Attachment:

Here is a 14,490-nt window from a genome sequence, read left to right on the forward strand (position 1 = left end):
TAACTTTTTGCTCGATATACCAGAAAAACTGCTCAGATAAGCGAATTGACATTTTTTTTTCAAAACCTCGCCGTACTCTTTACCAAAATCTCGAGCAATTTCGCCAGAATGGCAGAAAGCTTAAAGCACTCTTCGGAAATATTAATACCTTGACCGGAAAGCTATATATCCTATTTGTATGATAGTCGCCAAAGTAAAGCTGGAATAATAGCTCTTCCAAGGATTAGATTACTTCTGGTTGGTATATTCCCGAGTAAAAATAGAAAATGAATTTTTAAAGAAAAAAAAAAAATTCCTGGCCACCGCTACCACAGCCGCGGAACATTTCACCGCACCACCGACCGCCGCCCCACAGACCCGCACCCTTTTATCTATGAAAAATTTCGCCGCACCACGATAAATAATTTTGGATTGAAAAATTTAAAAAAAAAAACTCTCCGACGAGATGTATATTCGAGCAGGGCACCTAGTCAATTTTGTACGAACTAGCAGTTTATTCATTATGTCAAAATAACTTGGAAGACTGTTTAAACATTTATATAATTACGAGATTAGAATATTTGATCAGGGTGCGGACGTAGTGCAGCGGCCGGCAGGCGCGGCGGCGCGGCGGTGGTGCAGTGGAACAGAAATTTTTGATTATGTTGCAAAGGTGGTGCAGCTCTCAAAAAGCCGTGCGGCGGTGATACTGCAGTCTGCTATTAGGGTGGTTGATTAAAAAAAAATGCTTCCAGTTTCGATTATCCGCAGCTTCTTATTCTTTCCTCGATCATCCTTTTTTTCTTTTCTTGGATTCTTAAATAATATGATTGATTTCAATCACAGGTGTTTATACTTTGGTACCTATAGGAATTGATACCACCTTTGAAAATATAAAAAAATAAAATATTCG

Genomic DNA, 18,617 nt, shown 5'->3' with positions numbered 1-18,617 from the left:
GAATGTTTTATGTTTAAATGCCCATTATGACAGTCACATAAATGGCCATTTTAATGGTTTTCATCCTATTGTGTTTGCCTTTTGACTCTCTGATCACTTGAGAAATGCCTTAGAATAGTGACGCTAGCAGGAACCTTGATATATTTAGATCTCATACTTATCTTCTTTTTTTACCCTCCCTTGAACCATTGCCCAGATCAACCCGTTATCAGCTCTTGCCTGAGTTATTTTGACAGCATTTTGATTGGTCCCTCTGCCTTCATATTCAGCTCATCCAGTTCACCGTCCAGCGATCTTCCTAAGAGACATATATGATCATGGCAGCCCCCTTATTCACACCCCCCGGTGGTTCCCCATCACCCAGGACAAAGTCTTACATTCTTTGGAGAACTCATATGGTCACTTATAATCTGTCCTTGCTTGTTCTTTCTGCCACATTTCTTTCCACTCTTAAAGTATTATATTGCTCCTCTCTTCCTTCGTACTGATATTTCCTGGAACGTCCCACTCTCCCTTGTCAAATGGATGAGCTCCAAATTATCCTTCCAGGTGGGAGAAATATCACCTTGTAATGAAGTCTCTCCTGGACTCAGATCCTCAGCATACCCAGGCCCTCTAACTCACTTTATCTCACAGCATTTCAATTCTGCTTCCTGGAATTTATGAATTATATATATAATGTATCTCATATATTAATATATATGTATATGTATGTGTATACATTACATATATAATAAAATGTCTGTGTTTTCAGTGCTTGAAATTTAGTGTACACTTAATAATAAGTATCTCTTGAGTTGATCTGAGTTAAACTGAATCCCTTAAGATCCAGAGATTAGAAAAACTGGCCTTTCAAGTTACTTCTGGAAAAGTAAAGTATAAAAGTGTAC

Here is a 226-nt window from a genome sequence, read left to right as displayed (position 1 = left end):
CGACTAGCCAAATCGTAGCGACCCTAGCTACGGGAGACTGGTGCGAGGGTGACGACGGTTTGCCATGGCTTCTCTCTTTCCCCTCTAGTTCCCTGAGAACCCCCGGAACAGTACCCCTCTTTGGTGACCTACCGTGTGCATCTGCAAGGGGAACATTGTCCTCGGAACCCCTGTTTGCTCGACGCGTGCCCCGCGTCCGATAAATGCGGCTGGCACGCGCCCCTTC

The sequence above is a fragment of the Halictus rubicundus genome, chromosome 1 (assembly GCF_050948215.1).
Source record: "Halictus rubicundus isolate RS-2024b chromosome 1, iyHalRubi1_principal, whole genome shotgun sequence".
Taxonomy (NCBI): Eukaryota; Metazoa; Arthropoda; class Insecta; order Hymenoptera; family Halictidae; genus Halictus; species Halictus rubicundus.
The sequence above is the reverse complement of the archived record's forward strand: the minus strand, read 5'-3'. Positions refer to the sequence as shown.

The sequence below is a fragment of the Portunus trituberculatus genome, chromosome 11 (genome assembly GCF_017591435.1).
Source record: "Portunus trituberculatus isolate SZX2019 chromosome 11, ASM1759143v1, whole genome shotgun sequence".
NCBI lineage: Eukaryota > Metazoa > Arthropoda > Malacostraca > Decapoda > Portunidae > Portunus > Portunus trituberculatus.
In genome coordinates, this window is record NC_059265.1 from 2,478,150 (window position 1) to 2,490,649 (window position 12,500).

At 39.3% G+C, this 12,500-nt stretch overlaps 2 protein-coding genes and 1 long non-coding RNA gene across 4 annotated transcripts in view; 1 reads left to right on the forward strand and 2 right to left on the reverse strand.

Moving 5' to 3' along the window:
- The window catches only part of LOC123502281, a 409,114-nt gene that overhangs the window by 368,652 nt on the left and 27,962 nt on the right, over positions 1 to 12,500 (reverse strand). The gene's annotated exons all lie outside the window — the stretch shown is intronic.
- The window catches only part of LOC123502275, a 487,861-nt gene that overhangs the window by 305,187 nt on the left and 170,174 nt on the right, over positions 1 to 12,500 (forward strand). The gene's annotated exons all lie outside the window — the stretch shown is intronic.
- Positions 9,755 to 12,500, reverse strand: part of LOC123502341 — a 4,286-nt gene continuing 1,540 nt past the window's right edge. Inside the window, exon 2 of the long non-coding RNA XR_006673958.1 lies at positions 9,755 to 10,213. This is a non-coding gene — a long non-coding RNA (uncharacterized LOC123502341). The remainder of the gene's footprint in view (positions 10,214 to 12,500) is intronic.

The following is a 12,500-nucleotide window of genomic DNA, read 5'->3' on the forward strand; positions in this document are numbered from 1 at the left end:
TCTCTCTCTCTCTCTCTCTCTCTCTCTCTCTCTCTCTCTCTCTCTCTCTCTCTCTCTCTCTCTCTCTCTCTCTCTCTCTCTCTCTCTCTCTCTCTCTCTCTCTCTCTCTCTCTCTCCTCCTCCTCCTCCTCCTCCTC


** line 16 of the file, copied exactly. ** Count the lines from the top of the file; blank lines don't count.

Moving 5' to 3' along the window: